TRACEY EMIN’S MY BED
ON THE MARKET FOR THE FIRST TIME
YBA ICON SOLD TO BENEFIT THE SAATCHI GALLERY’S FOUNDATION
On 1 July, Christie’s will offer one of the most iconic works from the YBA movement, Tracey Emin’s My Bed, 1998, in the Post-War & Contemporary Art Evening Auction, London.
Building on Christie’s recent success with Sensation generation artists, including record prices for works by Jenny Saville and Gary Hume in the February 2014 Evening Auction, and for a more recent work by Tracey Emin (To Meet My Past, 2002) in Christie’s October 2013 Thinking Big auction of sculpture from the Saatchi Gallery Collection, we anticipate a strong degree of interest in this work.
A major piece that encapsulates Emin’s deeply personal work exploring the relationship between her life and her art, My Bed caused a furore when it was shortlisted for the Tate’s Turner Prize in 1999, prompting widespread public debate about the nature of contemporary art.
As Francis Outred, Christie’s Head of Post- War & Contemporary Art, Europe, says: ‘In My Bed (1998) Tracey Emin shares with us her most personal space, revealing a dark moment from her life story with startling honesty and raw emotion.
Her ability to integrate her work and personal life to a point where they become indistinguishable creates an intimacy with her viewers and asks us to witness her cathartic practice as a means of her survival. My Bed (1998).
transformed the way the general public engage with contemporary art, and because of this, is one of the most important British works of art of the 20th century.’
My Bed (1998) is Emin’s first readymade artwork that displayed all the forensic marks and detritus of a debauched period in her life. Engaging the viewer with a snapshot of her life brought about by a bout of suicidal depression after a traumatic relationship break-up, My Bed (1998) is made up of her own wooden double-bed with its rumpled sheets, pillows and twisted blankets left in disarray, surrounded by personal effects including empty vodka bottles, cigarette packets, stained sheets, discarded condoms and soiled underwear.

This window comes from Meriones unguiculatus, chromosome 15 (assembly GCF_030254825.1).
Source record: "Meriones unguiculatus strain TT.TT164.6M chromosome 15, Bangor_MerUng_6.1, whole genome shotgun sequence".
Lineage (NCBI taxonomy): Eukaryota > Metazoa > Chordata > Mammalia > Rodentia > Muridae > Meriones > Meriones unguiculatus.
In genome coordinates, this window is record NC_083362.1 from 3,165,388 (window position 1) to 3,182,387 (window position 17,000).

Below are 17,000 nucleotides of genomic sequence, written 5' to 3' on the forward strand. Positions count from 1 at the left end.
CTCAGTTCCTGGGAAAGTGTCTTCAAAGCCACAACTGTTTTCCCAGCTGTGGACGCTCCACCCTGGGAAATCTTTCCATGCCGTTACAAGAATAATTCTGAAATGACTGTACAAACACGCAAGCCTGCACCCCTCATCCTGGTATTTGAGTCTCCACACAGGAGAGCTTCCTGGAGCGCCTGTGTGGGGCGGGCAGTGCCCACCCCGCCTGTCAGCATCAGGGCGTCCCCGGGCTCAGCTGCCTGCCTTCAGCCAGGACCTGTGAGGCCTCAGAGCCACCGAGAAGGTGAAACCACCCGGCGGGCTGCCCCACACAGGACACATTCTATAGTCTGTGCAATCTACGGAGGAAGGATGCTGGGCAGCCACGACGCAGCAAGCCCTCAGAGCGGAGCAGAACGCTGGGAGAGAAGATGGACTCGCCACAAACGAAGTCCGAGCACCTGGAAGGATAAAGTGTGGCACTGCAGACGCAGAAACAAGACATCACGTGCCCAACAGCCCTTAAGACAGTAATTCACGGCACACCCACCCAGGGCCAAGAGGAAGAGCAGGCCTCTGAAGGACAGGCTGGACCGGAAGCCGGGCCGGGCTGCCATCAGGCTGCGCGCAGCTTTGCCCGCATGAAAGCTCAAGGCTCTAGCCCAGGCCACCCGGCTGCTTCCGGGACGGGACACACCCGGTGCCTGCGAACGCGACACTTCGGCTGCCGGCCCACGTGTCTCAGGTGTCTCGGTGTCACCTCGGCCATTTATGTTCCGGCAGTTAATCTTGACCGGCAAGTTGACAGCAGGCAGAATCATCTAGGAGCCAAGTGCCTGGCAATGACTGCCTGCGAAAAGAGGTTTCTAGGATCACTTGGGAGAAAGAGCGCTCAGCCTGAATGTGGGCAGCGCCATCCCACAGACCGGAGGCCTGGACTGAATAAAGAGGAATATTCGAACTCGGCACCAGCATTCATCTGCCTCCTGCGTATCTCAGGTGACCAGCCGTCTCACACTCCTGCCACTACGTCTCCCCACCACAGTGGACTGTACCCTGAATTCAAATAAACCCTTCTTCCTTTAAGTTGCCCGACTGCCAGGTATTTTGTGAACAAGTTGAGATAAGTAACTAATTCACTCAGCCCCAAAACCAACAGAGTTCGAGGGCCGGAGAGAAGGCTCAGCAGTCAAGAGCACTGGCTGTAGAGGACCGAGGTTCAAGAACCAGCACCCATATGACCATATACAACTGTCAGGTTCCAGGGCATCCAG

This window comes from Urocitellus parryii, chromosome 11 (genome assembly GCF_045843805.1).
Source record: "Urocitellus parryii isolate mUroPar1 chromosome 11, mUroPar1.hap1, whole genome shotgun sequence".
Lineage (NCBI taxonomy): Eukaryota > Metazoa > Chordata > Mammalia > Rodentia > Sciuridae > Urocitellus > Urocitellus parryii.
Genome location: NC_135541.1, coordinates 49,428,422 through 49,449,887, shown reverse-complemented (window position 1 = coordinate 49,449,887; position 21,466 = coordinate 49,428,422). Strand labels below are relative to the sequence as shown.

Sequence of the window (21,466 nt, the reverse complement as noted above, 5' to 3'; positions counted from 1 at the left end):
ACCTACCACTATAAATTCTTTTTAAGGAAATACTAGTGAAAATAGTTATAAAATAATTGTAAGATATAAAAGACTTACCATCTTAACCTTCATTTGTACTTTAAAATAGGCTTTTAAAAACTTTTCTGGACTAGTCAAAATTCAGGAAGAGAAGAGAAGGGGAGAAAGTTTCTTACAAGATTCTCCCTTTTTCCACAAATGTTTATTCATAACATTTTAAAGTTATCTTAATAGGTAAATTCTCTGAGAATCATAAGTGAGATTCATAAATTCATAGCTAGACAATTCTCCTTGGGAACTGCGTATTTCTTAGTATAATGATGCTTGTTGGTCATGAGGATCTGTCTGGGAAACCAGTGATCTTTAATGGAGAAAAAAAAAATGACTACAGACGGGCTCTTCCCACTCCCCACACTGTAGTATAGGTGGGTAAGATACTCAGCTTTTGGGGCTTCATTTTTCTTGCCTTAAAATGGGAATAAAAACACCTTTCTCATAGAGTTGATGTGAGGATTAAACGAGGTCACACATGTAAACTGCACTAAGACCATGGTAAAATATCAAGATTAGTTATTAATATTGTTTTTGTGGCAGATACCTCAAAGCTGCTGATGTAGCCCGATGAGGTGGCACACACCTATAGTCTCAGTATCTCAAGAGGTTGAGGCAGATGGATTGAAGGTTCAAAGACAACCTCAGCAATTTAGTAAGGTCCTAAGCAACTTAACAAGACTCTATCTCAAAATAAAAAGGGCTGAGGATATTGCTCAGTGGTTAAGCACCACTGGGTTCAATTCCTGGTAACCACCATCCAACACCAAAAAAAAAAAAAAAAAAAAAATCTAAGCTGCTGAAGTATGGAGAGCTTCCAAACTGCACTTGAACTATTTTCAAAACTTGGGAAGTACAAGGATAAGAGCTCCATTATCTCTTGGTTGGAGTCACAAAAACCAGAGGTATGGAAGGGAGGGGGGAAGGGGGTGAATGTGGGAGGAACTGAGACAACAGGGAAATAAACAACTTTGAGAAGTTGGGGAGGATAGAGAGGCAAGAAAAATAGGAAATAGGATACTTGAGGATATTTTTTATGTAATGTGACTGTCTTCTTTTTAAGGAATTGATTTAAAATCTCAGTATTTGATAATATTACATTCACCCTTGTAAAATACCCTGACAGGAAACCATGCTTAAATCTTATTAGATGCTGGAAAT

As Emin described it once with fellow artist Julian Schnabel: ‘I had a kind of mini nervous breakdown in my very small flat and didn’t get out of bed for four days. And when I did finally get out of bed, I was so thirsty I made my way to the kitchen crawling along the floor. My flat was in a real mess – everything everywhere, dirty washing, filthy cabinets, the bathroom really dirty, everything in a really bad state. I crawled across the floor, pulled myself up on the sink to get some water, and made my way back to my bedroom, and as I did I looked at my bedroom and thought, “Oh, my God. What if I’d died and they found me here?” And then I thought, “What if here wasn’t here? What if I took out this bed-with all its detritus, with all the bottles, the shitty sheets, the vomit stains, the used condoms, the dirty underwear, the old newspapers- what if I took all of that out of this bedroom and placed it into a white space? How would it look then?” And at that moment I saw it, and it looked fucking brilliant. And I thought, this wouldn’t be the worst place for me to die; this is a beautiful place that’s kept me alive. And then I took everything out of my bedroom and made it into an installation. And when I put it into the white space, for some people it became quite shocking. But I just thought it looked like a damsel in distress, like a woman fainting or something, needing to be helped.’